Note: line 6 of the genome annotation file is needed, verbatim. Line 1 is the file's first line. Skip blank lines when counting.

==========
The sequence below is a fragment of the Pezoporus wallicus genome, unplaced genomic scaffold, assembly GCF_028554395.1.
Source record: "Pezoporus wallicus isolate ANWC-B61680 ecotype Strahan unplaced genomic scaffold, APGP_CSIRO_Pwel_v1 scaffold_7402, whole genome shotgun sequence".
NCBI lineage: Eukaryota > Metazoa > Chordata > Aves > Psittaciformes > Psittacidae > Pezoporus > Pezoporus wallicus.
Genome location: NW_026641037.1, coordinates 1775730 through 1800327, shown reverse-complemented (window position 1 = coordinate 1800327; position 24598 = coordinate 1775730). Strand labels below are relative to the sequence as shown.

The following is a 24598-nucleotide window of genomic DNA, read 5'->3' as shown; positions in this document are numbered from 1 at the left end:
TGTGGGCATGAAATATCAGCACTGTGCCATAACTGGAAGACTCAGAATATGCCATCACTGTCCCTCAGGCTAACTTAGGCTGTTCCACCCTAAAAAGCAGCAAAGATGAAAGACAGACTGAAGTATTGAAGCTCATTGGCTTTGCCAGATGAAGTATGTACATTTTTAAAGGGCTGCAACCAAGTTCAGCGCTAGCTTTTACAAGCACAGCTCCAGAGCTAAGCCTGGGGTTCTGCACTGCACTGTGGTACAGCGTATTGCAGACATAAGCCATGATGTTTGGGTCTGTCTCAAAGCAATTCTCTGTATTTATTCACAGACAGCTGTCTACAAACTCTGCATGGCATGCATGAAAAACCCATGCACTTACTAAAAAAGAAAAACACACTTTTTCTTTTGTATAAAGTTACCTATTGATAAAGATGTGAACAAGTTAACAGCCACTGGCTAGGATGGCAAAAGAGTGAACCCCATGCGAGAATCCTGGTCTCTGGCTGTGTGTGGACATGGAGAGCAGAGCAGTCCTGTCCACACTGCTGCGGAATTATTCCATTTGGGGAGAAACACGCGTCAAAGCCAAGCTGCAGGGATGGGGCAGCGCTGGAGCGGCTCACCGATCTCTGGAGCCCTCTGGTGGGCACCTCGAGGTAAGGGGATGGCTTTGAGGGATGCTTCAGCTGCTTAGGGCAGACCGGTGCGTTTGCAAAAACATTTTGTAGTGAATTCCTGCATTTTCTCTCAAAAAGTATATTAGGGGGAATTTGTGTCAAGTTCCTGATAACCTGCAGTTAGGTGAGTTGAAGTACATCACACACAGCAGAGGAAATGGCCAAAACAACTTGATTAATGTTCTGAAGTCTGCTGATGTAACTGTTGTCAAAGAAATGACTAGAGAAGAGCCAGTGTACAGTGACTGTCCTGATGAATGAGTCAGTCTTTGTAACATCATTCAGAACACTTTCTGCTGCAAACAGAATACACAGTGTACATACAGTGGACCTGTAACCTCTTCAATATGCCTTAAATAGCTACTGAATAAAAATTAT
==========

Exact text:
TGTGGGCATGAAATATCAGCACTGTGCCATAACTGGAAGACTCAGAATATGCCATCACTGTCCCTCAGGCTAACTTAGGCTGTTCCACCCTAAAAAGCAGCAAAGATGAAAGACAGACTGAAGTATTGAAGCTCATTGGCTTTGCCAGATGAAGTATGTACATTTTTAAAGGGCTGCAACCAAGTTCAGCGCTAGCTTTTACAAGCACAGCTCCAGAGCTAAGCCTGGGGTTCTGCACTGCACTGTGGTACAGCGTATTGCAGACATAAGCCATGATGTTTGGGTCTGTCTCAAAGCAATTCTCTGTATTTATTCACAGACAGCTGTCTACAAACTCTGCATGGCATGCATGAAAAACCCATGCACTTACTAAAAAAGAAAAACACACTTTTTCTTTTGTATAAAGTTACCTATTGATAAAGATGTGAACAAGTTAACAGCCACTGGCTAGGATGGCAAAAGAGTGAACCCCATGCGAGAATCCTGGTCTCTGGCTGTGTGTGGACATGGAGAGCAGAGCAGTCCTGTCCACACTGCTGCGGAATTATTCCATTTGGGGAGAAACACGCGTCAAAGCCAAGCTGCAGGGATGGGGCAGCGCTGGAGCGGCTCACCGATCTCTGGAGCCCTCTGGTGGGCACCTCGAGGTAAGGGGATGGCTTTGAGGGATGCTTCAGCTGCTTAGGGCAGACCGGTGCGTTTGCAAAAACATTTTGTAGTGAATTCCTGCATTTTCTCTCAAAAAGTATATTAGGGGGAATTTGTGTCAAGTTCCTGATAACCTGCAGTTAGGTGAGTTGAAGTACATCACACACAGCAGAGGAAATGGCCAAAACAACTTGATTAATGTTCTGAAGTCTGCTGATGTAACTGTTGTCAAAGAAATGACTAGAGAAGAGCCAGTGTACAGTGACTGTCCTGATGAATGAGTCAGTCTTTGTAACATCATTCAGAACACTTTCTGCTGCAAACAGAATACACAGTGTACATACAGTGGACCTGTAACCTCTTCAATATGCCTTAAATAGCTACTGAATAAAAATTAT